Mexican Pink, as it’s often called, isn’t a mere trend. It’s a tradition that goes back farther than many realize.
Artist Ramón Valdiosera inspired the term rosa mexicano, or Mexican Pink, which can be seen across Mexico on just about anything that can be applied with color. Today’s Mexican creatives are embracing their cultural roots, continuing the interplay with color, light, and shadow.
“In architecture, pink still gives good contrast—it brings a lot of profoundness to the atmosphere. That makes it timeless,” said designer José Bermúdez of Studio Bermúdez in an interview with Architectural Digest.
“Color in Latin America goes way back—the Mayans, Aztecs, and many of our ancestors painted their pyramids and ornaments in a colorful way,” Bermúdez says.
Without reliable access to steel or structural timber, most buildings in history were made with stucco, then painted over. Stucco was easily accessible and a breathable material, which was great for cities that needed to beat the heat.
“Chukum, a limestone-based stucco, was used by the Mayans, and you see it being used now again in Yucatán, Mexico. Limestone can kill certain bacteria, so there are multiple reasons to continue building with it,” Bermúdez says.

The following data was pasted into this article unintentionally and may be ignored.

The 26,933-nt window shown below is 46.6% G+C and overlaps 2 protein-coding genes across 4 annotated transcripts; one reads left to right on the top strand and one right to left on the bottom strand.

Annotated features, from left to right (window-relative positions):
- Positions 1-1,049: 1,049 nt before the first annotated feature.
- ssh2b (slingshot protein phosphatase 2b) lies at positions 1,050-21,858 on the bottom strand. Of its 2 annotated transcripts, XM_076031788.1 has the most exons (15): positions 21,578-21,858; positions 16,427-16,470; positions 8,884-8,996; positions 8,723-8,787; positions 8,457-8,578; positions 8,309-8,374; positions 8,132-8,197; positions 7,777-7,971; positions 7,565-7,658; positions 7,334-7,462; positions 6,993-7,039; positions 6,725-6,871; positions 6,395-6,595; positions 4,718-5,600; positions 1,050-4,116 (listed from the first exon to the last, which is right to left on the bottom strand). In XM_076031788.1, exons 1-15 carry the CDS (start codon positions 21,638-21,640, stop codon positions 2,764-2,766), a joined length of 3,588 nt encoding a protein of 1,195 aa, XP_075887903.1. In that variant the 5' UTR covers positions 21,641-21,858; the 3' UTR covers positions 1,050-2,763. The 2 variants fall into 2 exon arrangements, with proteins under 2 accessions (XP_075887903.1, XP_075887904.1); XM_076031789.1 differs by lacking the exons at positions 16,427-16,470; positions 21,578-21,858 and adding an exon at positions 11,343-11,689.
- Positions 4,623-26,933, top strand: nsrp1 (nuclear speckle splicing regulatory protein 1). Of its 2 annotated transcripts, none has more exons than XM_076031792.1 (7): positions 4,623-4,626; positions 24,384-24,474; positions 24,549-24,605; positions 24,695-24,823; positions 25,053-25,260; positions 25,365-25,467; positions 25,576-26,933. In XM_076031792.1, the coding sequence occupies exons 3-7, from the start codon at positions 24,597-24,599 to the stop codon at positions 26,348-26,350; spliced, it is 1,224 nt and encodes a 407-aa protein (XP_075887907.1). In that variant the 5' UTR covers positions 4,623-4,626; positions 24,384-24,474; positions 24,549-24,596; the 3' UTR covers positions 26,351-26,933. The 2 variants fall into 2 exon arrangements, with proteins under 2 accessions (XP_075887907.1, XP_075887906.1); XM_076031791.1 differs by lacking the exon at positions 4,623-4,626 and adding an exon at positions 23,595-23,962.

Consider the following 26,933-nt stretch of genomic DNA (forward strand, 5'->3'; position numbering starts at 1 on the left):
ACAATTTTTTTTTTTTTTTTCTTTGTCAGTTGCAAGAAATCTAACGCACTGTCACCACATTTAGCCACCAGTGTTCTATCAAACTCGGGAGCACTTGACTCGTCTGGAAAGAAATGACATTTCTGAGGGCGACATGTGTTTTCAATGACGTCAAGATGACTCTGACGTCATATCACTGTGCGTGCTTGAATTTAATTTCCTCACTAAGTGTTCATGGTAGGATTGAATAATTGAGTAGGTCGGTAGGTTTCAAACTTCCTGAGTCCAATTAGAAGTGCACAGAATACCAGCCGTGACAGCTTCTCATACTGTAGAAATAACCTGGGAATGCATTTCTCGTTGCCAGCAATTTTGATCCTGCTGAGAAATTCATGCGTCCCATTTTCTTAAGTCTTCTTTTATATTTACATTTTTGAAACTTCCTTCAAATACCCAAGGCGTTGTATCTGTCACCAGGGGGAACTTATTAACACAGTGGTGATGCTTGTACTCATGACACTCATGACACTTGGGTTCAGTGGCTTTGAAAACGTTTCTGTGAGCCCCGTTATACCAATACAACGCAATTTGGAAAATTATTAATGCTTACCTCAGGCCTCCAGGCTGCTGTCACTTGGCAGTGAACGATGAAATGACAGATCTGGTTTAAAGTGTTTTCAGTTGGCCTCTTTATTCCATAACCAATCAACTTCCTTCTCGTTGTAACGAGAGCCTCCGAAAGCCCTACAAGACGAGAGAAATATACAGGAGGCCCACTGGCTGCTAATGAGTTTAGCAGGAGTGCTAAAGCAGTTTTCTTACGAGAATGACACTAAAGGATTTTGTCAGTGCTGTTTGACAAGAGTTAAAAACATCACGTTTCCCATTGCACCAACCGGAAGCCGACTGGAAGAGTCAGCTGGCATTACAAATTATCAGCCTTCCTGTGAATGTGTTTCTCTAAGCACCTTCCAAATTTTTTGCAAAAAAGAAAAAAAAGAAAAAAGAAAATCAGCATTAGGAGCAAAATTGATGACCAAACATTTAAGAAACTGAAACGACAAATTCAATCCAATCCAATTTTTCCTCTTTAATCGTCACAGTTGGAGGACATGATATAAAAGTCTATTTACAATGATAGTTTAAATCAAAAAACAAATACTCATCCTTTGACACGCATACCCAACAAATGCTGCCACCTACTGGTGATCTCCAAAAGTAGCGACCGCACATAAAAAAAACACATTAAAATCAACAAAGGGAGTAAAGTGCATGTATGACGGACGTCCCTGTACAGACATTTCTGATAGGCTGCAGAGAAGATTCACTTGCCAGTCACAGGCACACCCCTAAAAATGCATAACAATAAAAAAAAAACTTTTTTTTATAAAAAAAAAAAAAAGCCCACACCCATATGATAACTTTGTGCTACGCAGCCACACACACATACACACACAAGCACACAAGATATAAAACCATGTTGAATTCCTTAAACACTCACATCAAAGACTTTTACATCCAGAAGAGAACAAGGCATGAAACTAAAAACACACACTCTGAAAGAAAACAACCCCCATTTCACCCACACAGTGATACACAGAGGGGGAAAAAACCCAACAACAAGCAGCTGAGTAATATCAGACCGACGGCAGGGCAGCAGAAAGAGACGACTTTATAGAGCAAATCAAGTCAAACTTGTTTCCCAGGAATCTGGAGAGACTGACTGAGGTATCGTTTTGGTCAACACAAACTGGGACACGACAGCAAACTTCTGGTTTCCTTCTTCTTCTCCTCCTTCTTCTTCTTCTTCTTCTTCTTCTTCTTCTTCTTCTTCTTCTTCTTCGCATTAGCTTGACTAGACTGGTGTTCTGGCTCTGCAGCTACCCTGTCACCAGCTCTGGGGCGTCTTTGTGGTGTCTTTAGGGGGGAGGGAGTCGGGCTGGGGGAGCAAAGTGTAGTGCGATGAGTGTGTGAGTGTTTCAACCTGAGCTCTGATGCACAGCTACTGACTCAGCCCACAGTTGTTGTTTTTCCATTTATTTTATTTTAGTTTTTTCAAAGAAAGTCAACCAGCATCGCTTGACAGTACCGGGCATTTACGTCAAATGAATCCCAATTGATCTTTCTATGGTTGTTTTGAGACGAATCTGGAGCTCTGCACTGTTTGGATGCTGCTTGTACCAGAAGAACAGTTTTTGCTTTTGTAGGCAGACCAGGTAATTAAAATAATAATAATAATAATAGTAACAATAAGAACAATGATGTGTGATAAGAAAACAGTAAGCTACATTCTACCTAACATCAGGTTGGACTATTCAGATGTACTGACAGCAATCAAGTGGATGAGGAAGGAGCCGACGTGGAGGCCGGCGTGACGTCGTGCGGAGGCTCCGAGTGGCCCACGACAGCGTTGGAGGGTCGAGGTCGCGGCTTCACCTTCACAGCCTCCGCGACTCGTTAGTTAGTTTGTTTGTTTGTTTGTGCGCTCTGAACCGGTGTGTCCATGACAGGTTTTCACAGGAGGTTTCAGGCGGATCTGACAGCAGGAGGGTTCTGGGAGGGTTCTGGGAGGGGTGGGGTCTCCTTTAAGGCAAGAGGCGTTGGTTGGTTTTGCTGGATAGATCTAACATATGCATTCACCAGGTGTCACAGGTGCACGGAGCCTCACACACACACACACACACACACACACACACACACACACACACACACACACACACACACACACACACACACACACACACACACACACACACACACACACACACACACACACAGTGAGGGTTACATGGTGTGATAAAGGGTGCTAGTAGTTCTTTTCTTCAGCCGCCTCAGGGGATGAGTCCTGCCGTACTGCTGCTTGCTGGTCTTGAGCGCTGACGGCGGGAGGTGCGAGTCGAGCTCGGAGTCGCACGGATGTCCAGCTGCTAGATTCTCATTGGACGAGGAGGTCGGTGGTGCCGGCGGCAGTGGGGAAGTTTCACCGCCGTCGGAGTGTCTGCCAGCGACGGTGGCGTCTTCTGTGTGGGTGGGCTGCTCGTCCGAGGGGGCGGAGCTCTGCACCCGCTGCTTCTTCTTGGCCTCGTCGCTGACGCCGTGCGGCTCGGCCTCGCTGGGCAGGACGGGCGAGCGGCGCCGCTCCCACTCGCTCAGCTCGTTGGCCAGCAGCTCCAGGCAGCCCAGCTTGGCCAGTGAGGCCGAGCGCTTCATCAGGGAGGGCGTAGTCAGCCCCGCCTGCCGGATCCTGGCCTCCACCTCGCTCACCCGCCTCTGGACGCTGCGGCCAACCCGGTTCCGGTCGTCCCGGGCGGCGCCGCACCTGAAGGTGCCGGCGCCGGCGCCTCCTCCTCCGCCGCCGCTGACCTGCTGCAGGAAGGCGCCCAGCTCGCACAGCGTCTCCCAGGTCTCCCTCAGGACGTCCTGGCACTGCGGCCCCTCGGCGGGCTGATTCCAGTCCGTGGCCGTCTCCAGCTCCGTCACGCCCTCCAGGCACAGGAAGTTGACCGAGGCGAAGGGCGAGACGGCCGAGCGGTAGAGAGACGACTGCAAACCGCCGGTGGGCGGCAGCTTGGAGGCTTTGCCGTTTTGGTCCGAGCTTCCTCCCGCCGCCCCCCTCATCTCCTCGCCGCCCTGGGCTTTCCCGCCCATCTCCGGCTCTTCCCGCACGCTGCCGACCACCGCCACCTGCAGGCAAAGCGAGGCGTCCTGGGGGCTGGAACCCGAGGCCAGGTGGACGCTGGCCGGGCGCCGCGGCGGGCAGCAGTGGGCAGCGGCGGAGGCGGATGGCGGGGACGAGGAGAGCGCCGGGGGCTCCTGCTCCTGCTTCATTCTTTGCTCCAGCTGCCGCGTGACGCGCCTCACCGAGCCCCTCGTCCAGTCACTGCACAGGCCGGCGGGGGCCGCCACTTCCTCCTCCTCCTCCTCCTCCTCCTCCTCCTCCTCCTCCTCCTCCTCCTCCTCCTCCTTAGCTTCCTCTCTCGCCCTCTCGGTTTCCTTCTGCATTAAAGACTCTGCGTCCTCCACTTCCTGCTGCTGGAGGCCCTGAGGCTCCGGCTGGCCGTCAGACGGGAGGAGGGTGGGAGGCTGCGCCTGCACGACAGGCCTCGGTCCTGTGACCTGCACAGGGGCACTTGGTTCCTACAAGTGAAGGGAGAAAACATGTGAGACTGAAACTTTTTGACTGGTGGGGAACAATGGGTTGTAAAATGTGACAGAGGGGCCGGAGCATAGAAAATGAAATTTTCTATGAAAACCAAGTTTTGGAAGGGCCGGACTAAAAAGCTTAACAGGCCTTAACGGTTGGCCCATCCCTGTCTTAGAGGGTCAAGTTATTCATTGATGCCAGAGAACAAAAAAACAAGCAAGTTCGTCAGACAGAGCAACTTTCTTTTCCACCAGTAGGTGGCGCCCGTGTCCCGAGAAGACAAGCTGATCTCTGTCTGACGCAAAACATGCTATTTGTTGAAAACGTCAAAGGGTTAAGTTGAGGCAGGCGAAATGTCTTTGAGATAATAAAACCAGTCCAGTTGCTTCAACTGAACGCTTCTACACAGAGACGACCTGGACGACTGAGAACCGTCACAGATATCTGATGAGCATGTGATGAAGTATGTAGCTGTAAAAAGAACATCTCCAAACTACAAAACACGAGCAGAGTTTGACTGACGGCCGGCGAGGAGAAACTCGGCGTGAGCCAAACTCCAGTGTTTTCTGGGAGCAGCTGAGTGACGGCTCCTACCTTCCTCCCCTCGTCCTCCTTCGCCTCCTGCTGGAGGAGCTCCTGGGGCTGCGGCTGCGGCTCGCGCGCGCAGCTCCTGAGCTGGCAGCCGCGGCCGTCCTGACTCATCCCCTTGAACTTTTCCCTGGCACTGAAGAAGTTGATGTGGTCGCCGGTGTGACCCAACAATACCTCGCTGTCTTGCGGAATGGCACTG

Paint over stucco also makes white buildings less glaring under the sun. Instead of a city of all-white buildings, rows of colorful houses seem to sprout like flowers in a garden.
In many parts of Latin America where there’s no such thing as a street address, so bold colors mark a family’s location. Pink is the most prevalent.
In Mexico, bright colors in architecture are associated with mid-century architect Luis Barragán, who with artist Jesús “Chucho” Reyes, used pink in their houses.
Since then, local governments and tourist boards promoted vivid pink, yellow and orange walls to maintain a distinct appearance.
And even though some regions actively promote the use of bold colors, the local architects still need to know their color wheel.
“The more architects and designers know about color, the more care goes into making the right decisions,” Mexican architect Sergio Alonzo says. “In order to create architecture that will evoke specific emotions in people, the architect must be intentional and use color wisely.”